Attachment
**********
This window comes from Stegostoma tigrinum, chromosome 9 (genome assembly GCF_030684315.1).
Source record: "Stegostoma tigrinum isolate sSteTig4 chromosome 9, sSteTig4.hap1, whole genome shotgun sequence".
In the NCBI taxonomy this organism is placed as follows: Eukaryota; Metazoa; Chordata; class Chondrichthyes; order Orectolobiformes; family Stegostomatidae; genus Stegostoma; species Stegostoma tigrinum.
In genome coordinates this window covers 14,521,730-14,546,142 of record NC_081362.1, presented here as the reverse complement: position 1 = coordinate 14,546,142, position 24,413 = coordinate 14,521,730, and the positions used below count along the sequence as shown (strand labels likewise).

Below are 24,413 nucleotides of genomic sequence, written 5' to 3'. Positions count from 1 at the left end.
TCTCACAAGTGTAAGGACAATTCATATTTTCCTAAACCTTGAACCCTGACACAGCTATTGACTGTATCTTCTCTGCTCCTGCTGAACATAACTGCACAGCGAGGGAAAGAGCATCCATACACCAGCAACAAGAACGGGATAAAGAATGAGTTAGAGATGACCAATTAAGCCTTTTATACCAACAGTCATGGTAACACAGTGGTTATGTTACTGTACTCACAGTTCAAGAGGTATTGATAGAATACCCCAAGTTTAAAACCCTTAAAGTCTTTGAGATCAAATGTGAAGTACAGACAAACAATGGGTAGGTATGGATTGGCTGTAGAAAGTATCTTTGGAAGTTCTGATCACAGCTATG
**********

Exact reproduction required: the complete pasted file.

This window comes from Stegostoma tigrinum, chromosome 9 (genome assembly GCF_030684315.1).
Source record: "Stegostoma tigrinum isolate sSteTig4 chromosome 9, sSteTig4.hap1, whole genome shotgun sequence".
In the NCBI taxonomy this organism is placed as follows: Eukaryota; Metazoa; Chordata; class Chondrichthyes; order Orectolobiformes; family Stegostomatidae; genus Stegostoma; species Stegostoma tigrinum.
In genome coordinates this window covers 14,521,730-14,546,142 of record NC_081362.1, presented here as the reverse complement: position 1 = coordinate 14,546,142, position 24,413 = coordinate 14,521,730, and the positions used below count along the sequence as shown (strand labels likewise).

Below are 24,413 nucleotides of genomic sequence, written 5' to 3'. Positions count from 1 at the left end.
TCTCACAAGTGTAAGGACAATTCATATTTTCCTAAACCTTGAACCCTGACACAGCTATTGACTGTATCTTCTCTGCTCCTGCTGAACATAACTGCACAGCGAGGGAAAGAGCATCCATACACCAGCAACAAGAACGGGATAAAGAATGAGTTAGAGATGACCAATTAAGCCTTTTATACCAACAGTCATGGTAACACAGTGGTTATGTTACTGTACTCACAGTTCAAGAGGTATTGATAGAATACCCCAAGTTTAAAACCCTTAAAGTCTTTGAGATCAAATGTGAAGTACAGACAAACAATGGGTAGGTATGGATTGGCTGTAGAAAGTATCTTTGGAAGTTCTGATCACAGCTATG